Well, you are a movie studio, so I guess the answer to all the above is yes.

So, what does the movie studio do now?  The problem is that once you have a contrivance in a story line, you need another contrivance to correct it.  The only problem is that one more contrivance is too much and the audience will not believe it.  Or to put it in terms that studios understand, ticket sales will go down – a lot!  

Years ago, the producer of the James Bond films, Albert Broccoli, transferred control of the Bond franchise to his daughter, Barbara Broccoli, and advised her to go back to the Ian Fleming novels whenever the franchise got into trouble.  After four movies with Pierce Brosnan in the title role the producers did not know where they wanted to go next.  This led to a revisit to Casino Royale, a new Bond lead in Daniel Craig, and a more revealed Bond character.  We found out where he came from, something we did not know before. 

The writer of the screenplay for Star Trek II: The Wrath of Khan, Jack Sowards, said that films are about people.  When you write a film you start by completing the sentence “this film is about a guy who”, or “a gal who”.  A film is not about bad people chasing good people.  Such chases are tools that should expose the character of good people in an action film.  Films are not about chases per se.   

The Bourne Legacy film had a strong element upon which to build a sequel and that is the relationship between the main characters of Aaron Cross and Marta Shearing.  The next film should develop that relationship, and the bad people who threaten that relationship should be believable.  Further, genetic science behind the Aaron Cross should be downplayed.  The Legacy film was a little too reminiscent of Blade Runner.  The authors need to remember that Bourne is not a Sci-Fi picture, at least, not as Robert Ludlum envisioned it.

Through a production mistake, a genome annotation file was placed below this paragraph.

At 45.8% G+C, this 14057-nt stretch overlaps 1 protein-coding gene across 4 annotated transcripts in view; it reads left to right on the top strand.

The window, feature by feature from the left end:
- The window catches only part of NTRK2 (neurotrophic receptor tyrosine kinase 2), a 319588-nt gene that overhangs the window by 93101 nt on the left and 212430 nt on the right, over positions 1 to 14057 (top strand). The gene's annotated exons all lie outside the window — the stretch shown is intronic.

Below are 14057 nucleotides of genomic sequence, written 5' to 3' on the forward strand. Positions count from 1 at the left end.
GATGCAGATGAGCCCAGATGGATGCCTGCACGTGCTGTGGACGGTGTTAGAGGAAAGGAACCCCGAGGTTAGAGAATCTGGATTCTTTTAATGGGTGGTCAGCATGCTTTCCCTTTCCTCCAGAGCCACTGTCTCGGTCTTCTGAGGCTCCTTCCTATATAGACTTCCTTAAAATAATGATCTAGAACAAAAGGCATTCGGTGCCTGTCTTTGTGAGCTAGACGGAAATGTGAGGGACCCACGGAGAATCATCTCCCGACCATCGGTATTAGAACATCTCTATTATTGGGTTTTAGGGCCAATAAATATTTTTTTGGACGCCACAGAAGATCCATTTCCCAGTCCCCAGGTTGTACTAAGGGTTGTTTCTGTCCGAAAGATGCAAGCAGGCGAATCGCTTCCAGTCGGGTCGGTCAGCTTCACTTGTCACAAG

I and anyone else who ever saw the first three films will applaud the return of Jason Bourne to the series.  Matt Damon has declined up to now to return.  He wants a good script and Paul Greengrass to direct it.  Greengrass was director of the second and third films of the franchise.  One or both of these demands have been absent up until this point.  There is a lot of potential material for the new Jason Bourne film to explore.  When we last left Bourne we had learned that his real name is David Webb.  Shouldn’t we see him finding out who that is?   What about the Nicky Parsons character played by Julia Stiles?  She helped Bourne fight the CIA and was declared an enemy.  Bourne put her on a bus and helped her run.  Will Bourne get together with her and if yes, why?   There could be an immense story line here too.  But with the CIA exposed, the reason why the CIA will continue to chase him needs to be plausible.  Simply because the CIA is bad and Jason Bourne is good is not enough of a reason.  Matt Damon and Paul Greengrass spent years exploring plot alternatives and they failed to come up with something that solved all the problems that have been discussed here.    I want to see the next film, but I also want to see a good film.

As a final thought I think a good film might be made in about ten years about the mess surrounding the Bourne film franchise.  It would be a docudrama that explores the promise of the original Bourne series and how it came to be, and all the moves and machinations engaged by the studio to persuade principled and highly creative people to compromise by making the Legacy sequels and trashing the original series and the Ludlum tradition.  Hopefully, both the forthcoming Cross and Bourne films will come to us uncompromised negating the need for any such docudrama.